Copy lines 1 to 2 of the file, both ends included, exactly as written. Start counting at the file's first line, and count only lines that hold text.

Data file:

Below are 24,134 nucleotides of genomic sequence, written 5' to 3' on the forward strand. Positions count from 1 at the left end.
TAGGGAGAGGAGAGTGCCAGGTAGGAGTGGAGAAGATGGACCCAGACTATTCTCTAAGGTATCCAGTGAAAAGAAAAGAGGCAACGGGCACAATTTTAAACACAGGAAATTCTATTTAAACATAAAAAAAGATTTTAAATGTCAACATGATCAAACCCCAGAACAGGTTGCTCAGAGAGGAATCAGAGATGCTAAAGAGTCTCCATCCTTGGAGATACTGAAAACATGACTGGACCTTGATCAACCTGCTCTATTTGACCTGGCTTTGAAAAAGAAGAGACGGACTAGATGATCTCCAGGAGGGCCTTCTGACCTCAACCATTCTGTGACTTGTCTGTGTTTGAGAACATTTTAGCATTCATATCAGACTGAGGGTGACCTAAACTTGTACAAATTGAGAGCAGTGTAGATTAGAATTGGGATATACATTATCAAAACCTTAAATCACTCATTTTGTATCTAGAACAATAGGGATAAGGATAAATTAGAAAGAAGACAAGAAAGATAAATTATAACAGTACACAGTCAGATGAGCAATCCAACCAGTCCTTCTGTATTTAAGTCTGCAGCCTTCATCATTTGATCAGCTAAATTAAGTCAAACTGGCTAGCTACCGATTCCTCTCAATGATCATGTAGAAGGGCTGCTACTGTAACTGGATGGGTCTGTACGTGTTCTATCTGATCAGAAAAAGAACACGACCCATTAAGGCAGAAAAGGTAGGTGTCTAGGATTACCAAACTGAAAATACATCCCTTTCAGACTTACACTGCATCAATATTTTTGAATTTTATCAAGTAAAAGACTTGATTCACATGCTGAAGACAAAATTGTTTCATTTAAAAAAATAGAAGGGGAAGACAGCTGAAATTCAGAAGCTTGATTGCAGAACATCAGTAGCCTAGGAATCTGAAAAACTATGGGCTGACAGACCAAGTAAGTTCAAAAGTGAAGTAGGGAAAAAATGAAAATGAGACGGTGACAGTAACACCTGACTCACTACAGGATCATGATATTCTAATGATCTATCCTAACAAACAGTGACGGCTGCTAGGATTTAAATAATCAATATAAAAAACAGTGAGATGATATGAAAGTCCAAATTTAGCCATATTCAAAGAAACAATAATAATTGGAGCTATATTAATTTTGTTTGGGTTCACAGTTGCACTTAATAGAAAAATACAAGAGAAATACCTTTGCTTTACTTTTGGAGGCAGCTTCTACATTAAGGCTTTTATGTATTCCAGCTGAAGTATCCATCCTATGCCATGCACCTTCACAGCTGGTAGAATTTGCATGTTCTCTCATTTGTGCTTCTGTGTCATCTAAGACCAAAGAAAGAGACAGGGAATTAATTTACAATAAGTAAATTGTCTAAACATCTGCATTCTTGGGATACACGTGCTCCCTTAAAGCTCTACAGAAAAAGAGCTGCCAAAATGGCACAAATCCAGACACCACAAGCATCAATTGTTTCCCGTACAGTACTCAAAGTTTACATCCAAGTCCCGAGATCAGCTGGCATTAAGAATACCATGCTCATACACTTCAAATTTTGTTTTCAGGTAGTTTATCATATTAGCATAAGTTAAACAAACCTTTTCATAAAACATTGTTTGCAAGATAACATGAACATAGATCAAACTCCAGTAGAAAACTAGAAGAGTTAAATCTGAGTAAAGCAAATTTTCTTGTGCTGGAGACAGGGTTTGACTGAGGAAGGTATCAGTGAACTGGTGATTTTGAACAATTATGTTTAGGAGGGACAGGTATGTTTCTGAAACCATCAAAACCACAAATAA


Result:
Below are 24,134 nucleotides of genomic sequence, written 5' to 3' on the forward strand. Positions count from 1 at the left end.
TAGGGAGAGGAGAGTGCCAGGTAGGAGTGGAGAAGATGGACCCAGACTATTCTCTAAGGTATCCAGTGAAAAGAAAAGAGGCAACGGGCACAATTTTAAACACAGGAAATTCTATTTAAACATAAAAAAAGATTTTAAATGTCAACATGATCAAACCCCAGAACAGGTTGCTCAGAGAGGAATCAGAGATGCTAAAGAGTCTCCATCCTTGGAGATACTGAAAACATGACTGGACCTTGATCAACCTGCTCTATTTGACCTGGCTTTGAAAAAGAAGAGACGGACTAGATGATCTCCAGGAGGGCCTTCTGACCTCAACCATTCTGTGACTTGTCTGTGTTTGAGAACATTTTAGCATTCATATCAGACTGAGGGTGACCTAAACTTGTACAAATTGAGAGCAGTGTAGATTAGAATTGGGATATACATTATCAAAACCTTAAATCACTCATTTTGTATCTAGAACAATAGGGATAAGGATAAATTAGAAAGAAGACAAGAAAGATAAATTATAACAGTACACAGTCAGATGAGCAATCCAACCAGTCCTTCTGTATTTAAGTCTGCAGCCTTCATCATTTGATCAGCTAAATTAAGTCAAACTGGCTAGCTACCGATTCCTCTCAATGATCATGTAGAAGGGCTGCTACTGTAACTGGATGGGTCTGTACGTGTTCTATCTGATCAGAAAAAGAACACGACCCATTAAGGCAGAAAAGGTAGGTGTCTAGGATTACCAAACTGAAAATACATCCCTTTCAGACTTACACTGCATCAATATTTTTGAATTTTATCAAGTAAAAGACTTGATTCACATGCTGAAGACAAAATTGTTTCATTTAAAAAAATAGAAGGGGAAGACAGCTGAAATTCAGAAGCTTGATTGCAGAACATCAGTAGCCTAGGAATCTGAAAAACTATGGGCTGACAGACCAAGTAAGTTCAAAAGTGAAGTAGGGAAAAAATGAAAATGAGACGGTGACAGTAACACCTGACTCACTACAGGATCATGATATTCTAATGATCTATCCTAACAAACAGTGACGGCTGCTAGGATTTAAATAATCAATATAAAAAACAGTGAGATGATATGAAAGTCCAAATTTAGCCATATTCAAAGAAACAATAATAATTGGAGCTATATTAATTTTGTTTGGGTTCACAGTTGCACTTAATAGAAAAATACAAGAGAAATACCTTTGCTTTACTTTTGGAGGCAGCTTCTACATTAAGGCTTTTATGTATTCCAGCTGAAGTATCCATCCTATGCCATGCACCTTCACAGCTGGTAGAATTTGCATGTTCTCTCATTTGTGCTTCTGTGTCATCTAAGACCAAAGAAAGAGACAGGGAATTAATTTACAATAAGTAAATTGTCTAAACATCTGCATTCTTGGGATACACGTGCTCCCTTAAAGCTCTACAGAAAAAGAGCTGCCAAAATGGCACAAATCCAGACACCACAAGCATCAATTGTTTCCCGTACAGTACTCAAAGTTTACATCCAAGTCCCGAGATCAGCTGGCATTAAGAATACCATGCTCATACACTTCAAATTTTGTTTTCAGGTAGTTTATCATATTAGCATAAGTTAAACAAACCTTTTCATAAAACATTGTTTGCAAGATAACATGAACATAGATCAAACTCCAGTAGAAAACTAGAAGAGTTAAATCTGAGTAAAGCAAATTTTCTTGTGCTGGAGACAGGGTTTGACTGAGGAAGGTATCAGTGAACTGGTGATTTTGAACAATTATGTTTAGGAGGGACAGGTATGTTTCTGAAACCATCAAAACCACAAATAA